Do Otters Mate for Life?

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Written By Charles

In the animal kingdom, you will find it quite rare to find monogamous relationships. Sometimes you’ll have males that constantly wander from place to place, mating with any female that signals to it, while other times, you will have communities that mate with each other. However, now and then, you can find an animal that mates for life. Some otters have this trait.

So let’s dive into whether or not otters mate for life and what species or conditions they do so in.

Do Otters Mate for Life?

Do Otters Mate for Life?

Some otters DO mate for life. Sea otters, for example, are monogamous and only choose one mate for their lives.

Oftentimes, otters will live in communities where they raise the babies together, with everyone in charge of supervising and providing for the young in the group.

Giant otters are notorious for this, as they live in a harsh environment filled with caimans and anacondas. If they weren’t grouped, their lives would be very short. They need this type of family structure to survive.

Sea otters, the ones that mate for life, usually group up similarly. They will float in packs, or the correct term, “rafts,” where they will hunt and raise their babies. Adult partners will pair off in the group and be monogamous for their entire lives.

River otters will often mate for life as well.

How long do sea otters mate for?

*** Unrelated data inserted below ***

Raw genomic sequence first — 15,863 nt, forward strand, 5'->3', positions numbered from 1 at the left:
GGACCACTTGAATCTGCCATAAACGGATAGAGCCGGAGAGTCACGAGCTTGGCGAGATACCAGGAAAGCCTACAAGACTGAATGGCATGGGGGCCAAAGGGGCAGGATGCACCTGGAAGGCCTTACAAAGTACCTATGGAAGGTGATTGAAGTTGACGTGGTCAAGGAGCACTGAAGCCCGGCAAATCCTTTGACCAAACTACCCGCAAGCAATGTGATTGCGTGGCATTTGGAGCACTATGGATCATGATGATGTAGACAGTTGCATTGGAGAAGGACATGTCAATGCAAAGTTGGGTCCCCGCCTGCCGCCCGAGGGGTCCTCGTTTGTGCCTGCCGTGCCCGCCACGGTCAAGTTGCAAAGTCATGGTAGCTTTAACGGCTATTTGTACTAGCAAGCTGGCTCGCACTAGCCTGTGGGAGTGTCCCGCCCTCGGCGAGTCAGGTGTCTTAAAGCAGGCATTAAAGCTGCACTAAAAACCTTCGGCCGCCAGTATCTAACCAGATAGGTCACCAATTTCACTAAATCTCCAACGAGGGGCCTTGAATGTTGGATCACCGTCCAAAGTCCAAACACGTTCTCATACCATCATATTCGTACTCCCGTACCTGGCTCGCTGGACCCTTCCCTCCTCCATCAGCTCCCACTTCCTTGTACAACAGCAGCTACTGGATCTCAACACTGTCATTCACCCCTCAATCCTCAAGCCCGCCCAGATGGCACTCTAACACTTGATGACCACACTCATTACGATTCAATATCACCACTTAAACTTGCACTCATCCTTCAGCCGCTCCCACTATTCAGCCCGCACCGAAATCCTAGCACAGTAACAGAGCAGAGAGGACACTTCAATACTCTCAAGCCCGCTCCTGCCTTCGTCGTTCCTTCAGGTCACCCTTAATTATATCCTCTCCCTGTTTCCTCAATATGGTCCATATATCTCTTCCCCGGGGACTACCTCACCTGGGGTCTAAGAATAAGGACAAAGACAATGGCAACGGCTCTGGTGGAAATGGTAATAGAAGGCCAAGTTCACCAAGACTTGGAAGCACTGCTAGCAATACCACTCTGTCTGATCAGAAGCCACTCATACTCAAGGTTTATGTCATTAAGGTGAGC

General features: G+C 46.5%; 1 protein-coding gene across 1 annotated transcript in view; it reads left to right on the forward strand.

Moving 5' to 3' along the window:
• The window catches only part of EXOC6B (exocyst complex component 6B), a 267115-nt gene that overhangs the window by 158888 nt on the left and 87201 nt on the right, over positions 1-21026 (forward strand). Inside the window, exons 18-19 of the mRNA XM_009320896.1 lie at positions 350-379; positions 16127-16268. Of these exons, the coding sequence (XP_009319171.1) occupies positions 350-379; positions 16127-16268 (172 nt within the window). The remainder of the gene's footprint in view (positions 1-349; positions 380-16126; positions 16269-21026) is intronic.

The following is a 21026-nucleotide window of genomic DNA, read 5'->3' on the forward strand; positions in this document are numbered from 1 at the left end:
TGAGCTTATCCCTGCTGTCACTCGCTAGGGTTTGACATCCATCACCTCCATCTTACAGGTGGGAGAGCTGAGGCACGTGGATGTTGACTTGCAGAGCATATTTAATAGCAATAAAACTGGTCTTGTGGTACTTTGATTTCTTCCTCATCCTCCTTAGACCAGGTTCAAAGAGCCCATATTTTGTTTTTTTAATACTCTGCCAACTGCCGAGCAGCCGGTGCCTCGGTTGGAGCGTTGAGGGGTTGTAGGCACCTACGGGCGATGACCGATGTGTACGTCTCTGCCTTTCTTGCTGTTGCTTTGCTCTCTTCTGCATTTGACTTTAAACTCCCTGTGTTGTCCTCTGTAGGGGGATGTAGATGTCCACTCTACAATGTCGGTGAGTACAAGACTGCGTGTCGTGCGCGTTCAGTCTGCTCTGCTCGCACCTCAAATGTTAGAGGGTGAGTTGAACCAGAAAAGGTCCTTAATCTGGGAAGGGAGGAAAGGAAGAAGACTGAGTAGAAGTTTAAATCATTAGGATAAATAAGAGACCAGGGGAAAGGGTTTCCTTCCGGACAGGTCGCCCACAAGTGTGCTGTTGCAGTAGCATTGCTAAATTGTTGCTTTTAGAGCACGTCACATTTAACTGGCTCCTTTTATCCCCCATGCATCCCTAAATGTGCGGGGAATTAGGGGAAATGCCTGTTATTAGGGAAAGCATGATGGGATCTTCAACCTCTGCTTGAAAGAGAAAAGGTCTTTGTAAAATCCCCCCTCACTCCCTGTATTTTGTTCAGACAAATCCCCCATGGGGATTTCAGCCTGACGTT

The mating period of sea otters is usually 10-30 minutes when the male and female do a small mating ritual (sometimes rather aggressive), after which the mating is complete.

Sea otters are not known for their gentleness when mating and can sometimes even kill the potential mate by drowning. Scientists aren’t exactly sure as to why they do this, but it is a known behavior.

Do otters pair bond?

Pair bonding is when an animal forms a close relationship through courtship and sexual activity with one other animal. Not all otter species do pair bond. However, giant otters have an unusually high amount of reported pair bonding and group cohesion.

As I wrote above, giant otters are known for living in large communities with other giant otters to raise their young and protect them from danger. Unlike river or sea otters, giant otters live in a harsher environment with more predators (often larger than themselves), which takes the entire group to fend off or hunt.

There have been reports of groups of giant otters rescuing baby otters from jaguars and caimans, two much larger predators. For giant otters to thrive, they would likely have to come together as a group.

Otters holding hands while sleeping

Otters holding hands while sleeping

The common reason that people think otters are cute or love each other often comes from watching sea otters hold hands. Because humans hold hands to signal affection, people believe this must be the case for otters as well. However, they have a far more practical reason for holding hands that has nothing to do with love.

When sea otters are out at sea, they will stay in packs to forage for food and take care of their young. But because every animal has to sleep, they need a way of staying together. Otherwise, they will float away when sleeping. This is where the handholding comes in.

By holding hands, sea otters can stick together as a group and not float away randomly into the ocean.

The groups of sea otters that do this are usually separated by gender. In other words, males hold hands with males, and females hold hands with females.

So sorry for the people who thought this was sea otters showing affection towards each other, for sea otters, this is just a practical way of staying together.


  • Charles

    Charles is the owner and operator of Nocturnal Animals. Prior to writing for Nocturnal Animals, Charles studied animal sciences at university and has written extensively on various topics regarding animals.

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